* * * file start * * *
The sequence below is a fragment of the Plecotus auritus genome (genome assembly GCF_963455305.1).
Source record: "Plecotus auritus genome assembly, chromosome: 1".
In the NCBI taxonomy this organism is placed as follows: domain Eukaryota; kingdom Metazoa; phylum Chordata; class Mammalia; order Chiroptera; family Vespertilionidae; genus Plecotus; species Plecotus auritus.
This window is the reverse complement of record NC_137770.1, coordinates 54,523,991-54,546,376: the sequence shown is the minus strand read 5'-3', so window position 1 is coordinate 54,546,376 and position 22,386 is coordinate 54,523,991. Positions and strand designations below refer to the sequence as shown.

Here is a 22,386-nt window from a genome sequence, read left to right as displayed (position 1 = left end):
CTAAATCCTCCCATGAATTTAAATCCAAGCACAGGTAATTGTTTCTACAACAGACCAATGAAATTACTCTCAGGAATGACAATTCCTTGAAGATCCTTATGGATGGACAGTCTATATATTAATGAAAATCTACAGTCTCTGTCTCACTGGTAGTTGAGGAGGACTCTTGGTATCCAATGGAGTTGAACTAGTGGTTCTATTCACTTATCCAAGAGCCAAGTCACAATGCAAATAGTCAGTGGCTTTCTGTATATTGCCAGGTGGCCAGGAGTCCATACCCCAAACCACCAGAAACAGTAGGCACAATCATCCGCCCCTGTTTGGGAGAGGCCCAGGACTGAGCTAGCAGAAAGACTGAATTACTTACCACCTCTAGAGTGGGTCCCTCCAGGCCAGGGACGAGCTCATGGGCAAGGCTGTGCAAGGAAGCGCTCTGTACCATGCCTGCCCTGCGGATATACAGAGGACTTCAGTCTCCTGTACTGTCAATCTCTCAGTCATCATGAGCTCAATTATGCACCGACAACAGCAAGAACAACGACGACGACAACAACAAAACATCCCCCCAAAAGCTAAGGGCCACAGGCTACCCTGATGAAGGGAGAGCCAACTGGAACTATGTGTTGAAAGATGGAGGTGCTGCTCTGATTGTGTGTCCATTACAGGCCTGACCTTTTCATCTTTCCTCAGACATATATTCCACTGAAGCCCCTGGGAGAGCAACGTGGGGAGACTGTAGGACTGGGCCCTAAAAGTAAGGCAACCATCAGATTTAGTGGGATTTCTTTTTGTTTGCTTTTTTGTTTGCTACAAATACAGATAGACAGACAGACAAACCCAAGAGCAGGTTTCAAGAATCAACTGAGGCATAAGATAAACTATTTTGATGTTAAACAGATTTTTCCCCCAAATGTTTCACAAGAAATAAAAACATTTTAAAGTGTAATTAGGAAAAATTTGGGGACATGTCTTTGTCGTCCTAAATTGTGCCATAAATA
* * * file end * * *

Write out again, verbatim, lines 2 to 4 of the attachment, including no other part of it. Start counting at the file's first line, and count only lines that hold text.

Source record: "Plecotus auritus genome assembly, chromosome: 1".
In the NCBI taxonomy this organism is placed as follows: domain Eukaryota; kingdom Metazoa; phylum Chordata; class Mammalia; order Chiroptera; family Vespertilionidae; genus Plecotus; species Plecotus auritus.
This window is the reverse complement of record NC_137770.1, coordinates 54,523,991-54,546,376: the sequence shown is the minus strand read 5'-3', so window position 1 is coordinate 54,546,376 and position 22,386 is coordinate 54,523,991. Positions and strand designations below refer to the sequence as shown.